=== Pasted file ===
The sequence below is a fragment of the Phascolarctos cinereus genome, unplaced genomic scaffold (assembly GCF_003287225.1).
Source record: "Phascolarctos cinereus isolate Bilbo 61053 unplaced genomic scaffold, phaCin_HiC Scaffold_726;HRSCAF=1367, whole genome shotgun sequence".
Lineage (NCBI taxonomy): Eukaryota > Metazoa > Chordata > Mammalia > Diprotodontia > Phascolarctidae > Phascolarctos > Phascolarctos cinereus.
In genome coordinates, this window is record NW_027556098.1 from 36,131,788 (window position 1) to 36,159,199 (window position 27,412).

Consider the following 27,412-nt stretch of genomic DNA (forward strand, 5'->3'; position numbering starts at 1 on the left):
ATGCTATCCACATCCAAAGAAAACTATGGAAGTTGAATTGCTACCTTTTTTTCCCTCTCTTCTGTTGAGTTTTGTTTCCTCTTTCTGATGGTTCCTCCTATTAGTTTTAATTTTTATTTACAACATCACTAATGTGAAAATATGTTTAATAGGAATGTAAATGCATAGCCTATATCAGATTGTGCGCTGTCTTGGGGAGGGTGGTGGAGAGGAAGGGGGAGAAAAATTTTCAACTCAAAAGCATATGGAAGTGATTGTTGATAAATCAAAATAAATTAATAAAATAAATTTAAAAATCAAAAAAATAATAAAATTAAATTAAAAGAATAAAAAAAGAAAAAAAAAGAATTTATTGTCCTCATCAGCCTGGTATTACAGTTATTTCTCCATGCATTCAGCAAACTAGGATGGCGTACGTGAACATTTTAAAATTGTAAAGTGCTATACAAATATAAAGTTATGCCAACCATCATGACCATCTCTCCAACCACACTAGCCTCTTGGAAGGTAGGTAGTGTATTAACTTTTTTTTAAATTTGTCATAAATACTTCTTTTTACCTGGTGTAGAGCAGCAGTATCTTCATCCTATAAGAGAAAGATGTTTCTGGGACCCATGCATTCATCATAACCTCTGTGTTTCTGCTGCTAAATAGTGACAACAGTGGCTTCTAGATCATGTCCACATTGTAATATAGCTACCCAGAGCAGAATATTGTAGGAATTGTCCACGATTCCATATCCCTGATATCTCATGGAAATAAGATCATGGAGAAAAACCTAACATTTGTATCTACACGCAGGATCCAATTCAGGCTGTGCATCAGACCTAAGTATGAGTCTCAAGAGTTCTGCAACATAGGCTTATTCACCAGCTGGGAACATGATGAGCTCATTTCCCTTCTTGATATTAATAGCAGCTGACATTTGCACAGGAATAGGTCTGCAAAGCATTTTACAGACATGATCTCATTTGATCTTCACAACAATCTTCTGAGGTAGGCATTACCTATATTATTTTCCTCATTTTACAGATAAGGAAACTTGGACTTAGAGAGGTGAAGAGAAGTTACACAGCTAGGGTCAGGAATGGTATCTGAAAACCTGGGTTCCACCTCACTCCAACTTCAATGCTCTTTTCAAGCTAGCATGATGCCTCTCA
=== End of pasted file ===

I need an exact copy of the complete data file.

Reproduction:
The sequence below is a fragment of the Phascolarctos cinereus genome, unplaced genomic scaffold (assembly GCF_003287225.1).
Source record: "Phascolarctos cinereus isolate Bilbo 61053 unplaced genomic scaffold, phaCin_HiC Scaffold_726;HRSCAF=1367, whole genome shotgun sequence".
Lineage (NCBI taxonomy): Eukaryota > Metazoa > Chordata > Mammalia > Diprotodontia > Phascolarctidae > Phascolarctos > Phascolarctos cinereus.
In genome coordinates, this window is record NW_027556098.1 from 36,131,788 (window position 1) to 36,159,199 (window position 27,412).

Consider the following 27,412-nt stretch of genomic DNA (forward strand, 5'->3'; position numbering starts at 1 on the left):
ATGCTATCCACATCCAAAGAAAACTATGGAAGTTGAATTGCTACCTTTTTTTCCCTCTCTTCTGTTGAGTTTTGTTTCCTCTTTCTGATGGTTCCTCCTATTAGTTTTAATTTTTATTTACAACATCACTAATGTGAAAATATGTTTAATAGGAATGTAAATGCATAGCCTATATCAGATTGTGCGCTGTCTTGGGGAGGGTGGTGGAGAGGAAGGGGGAGAAAAATTTTCAACTCAAAAGCATATGGAAGTGATTGTTGATAAATCAAAATAAATTAATAAAATAAATTTAAAAATCAAAAAAATAATAAAATTAAATTAAAAGAATAAAAAAAGAAAAAAAAAGAATTTATTGTCCTCATCAGCCTGGTATTACAGTTATTTCTCCATGCATTCAGCAAACTAGGATGGCGTACGTGAACATTTTAAAATTGTAAAGTGCTATACAAATATAAAGTTATGCCAACCATCATGACCATCTCTCCAACCACACTAGCCTCTTGGAAGGTAGGTAGTGTATTAACTTTTTTTTAAATTTGTCATAAATACTTCTTTTTACCTGGTGTAGAGCAGCAGTATCTTCATCCTATAAGAGAAAGATGTTTCTGGGACCCATGCATTCATCATAACCTCTGTGTTTCTGCTGCTAAATAGTGACAACAGTGGCTTCTAGATCATGTCCACATTGTAATATAGCTACCCAGAGCAGAATATTGTAGGAATTGTCCACGATTCCATATCCCTGATATCTCATGGAAATAAGATCATGGAGAAAAACCTAACATTTGTATCTACACGCAGGATCCAATTCAGGCTGTGCATCAGACCTAAGTATGAGTCTCAAGAGTTCTGCAACATAGGCTTATTCACCAGCTGGGAACATGATGAGCTCATTTCCCTTCTTGATATTAATAGCAGCTGACATTTGCACAGGAATAGGTCTGCAAAGCATTTTACAGACATGATCTCATTTGATCTTCACAACAATCTTCTGAGGTAGGCATTACCTATATTATTTTCCTCATTTTACAGATAAGGAAACTTGGACTTAGAGAGGTGAAGAGAAGTTACACAGCTAGGGTCAGGAATGGTATCTGAAAACCTGGGTTCCACCTCACTCCAACTTCAATGCTCTTTTCAAGCTAGCATGATGCCTCTCA